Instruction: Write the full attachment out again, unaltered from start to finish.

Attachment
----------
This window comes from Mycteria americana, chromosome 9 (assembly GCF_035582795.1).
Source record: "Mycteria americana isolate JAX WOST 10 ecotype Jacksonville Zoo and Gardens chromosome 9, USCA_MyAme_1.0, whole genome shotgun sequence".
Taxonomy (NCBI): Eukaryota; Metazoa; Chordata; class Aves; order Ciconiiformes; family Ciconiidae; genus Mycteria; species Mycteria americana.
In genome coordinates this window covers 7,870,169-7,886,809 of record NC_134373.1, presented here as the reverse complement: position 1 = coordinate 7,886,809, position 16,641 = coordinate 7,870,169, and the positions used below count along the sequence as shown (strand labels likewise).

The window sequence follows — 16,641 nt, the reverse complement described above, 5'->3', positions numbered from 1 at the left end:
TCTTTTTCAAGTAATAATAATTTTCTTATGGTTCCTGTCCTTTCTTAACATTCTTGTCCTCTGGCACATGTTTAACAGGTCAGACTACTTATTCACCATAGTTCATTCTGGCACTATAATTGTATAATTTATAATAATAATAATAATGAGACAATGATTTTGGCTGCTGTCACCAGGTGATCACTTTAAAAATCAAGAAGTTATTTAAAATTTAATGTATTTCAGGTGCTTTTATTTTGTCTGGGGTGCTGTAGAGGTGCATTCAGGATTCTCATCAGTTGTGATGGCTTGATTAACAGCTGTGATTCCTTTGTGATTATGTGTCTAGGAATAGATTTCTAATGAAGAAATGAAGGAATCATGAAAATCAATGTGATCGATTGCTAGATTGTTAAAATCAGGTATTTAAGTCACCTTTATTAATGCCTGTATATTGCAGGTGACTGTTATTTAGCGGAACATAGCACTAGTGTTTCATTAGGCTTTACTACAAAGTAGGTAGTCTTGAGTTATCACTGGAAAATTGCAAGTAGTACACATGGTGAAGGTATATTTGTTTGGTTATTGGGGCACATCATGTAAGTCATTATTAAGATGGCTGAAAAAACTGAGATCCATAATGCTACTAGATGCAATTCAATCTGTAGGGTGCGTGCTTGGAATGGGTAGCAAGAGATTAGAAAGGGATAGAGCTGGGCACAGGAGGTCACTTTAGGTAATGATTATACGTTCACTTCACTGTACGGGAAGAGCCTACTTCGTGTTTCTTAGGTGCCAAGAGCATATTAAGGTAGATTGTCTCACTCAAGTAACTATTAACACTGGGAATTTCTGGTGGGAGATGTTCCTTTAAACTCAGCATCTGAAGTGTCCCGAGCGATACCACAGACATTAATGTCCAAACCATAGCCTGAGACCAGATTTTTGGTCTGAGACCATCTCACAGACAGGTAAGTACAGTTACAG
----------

This window comes from Mycteria americana, chromosome 9 (assembly GCF_035582795.1).
Source record: "Mycteria americana isolate JAX WOST 10 ecotype Jacksonville Zoo and Gardens chromosome 9, USCA_MyAme_1.0, whole genome shotgun sequence".
Taxonomy (NCBI): Eukaryota; Metazoa; Chordata; class Aves; order Ciconiiformes; family Ciconiidae; genus Mycteria; species Mycteria americana.
In genome coordinates this window covers 7,870,169-7,886,809 of record NC_134373.1, presented here as the reverse complement: position 1 = coordinate 7,886,809, position 16,641 = coordinate 7,870,169, and the positions used below count along the sequence as shown (strand labels likewise).

The window sequence follows — 16,641 nt, the reverse complement described above, 5'->3', positions numbered from 1 at the left end:
TCTTTTTCAAGTAATAATAATTTTCTTATGGTTCCTGTCCTTTCTTAACATTCTTGTCCTCTGGCACATGTTTAACAGGTCAGACTACTTATTCACCATAGTTCATTCTGGCACTATAATTGTATAATTTATAATAATAATAATAATGAGACAATGATTTTGGCTGCTGTCACCAGGTGATCACTTTAAAAATCAAGAAGTTATTTAAAATTTAATGTATTTCAGGTGCTTTTATTTTGTCTGGGGTGCTGTAGAGGTGCATTCAGGATTCTCATCAGTTGTGATGGCTTGATTAACAGCTGTGATTCCTTTGTGATTATGTGTCTAGGAATAGATTTCTAATGAAGAAATGAAGGAATCATGAAAATCAATGTGATCGATTGCTAGATTGTTAAAATCAGGTATTTAAGTCACCTTTATTAATGCCTGTATATTGCAGGTGACTGTTATTTAGCGGAACATAGCACTAGTGTTTCATTAGGCTTTACTACAAAGTAGGTAGTCTTGAGTTATCACTGGAAAATTGCAAGTAGTACACATGGTGAAGGTATATTTGTTTGGTTATTGGGGCACATCATGTAAGTCATTATTAAGATGGCTGAAAAAACTGAGATCCATAATGCTACTAGATGCAATTCAATCTGTAGGGTGCGTGCTTGGAATGGGTAGCAAGAGATTAGAAAGGGATAGAGCTGGGCACAGGAGGTCACTTTAGGTAATGATTATACGTTCACTTCACTGTACGGGAAGAGCCTACTTCGTGTTTCTTAGGTGCCAAGAGCATATTAAGGTAGATTGTCTCACTCAAGTAACTATTAACACTGGGAATTTCTGGTGGGAGATGTTCCTTTAAACTCAGCATCTGAAGTGTCCCGAGCGATACCACAGACATTAATGTCCAAACCATAGCCTGAGACCAGATTTTTGGTCTGAGACCATCTCACAGACAGGTAAGTACAGTTACAG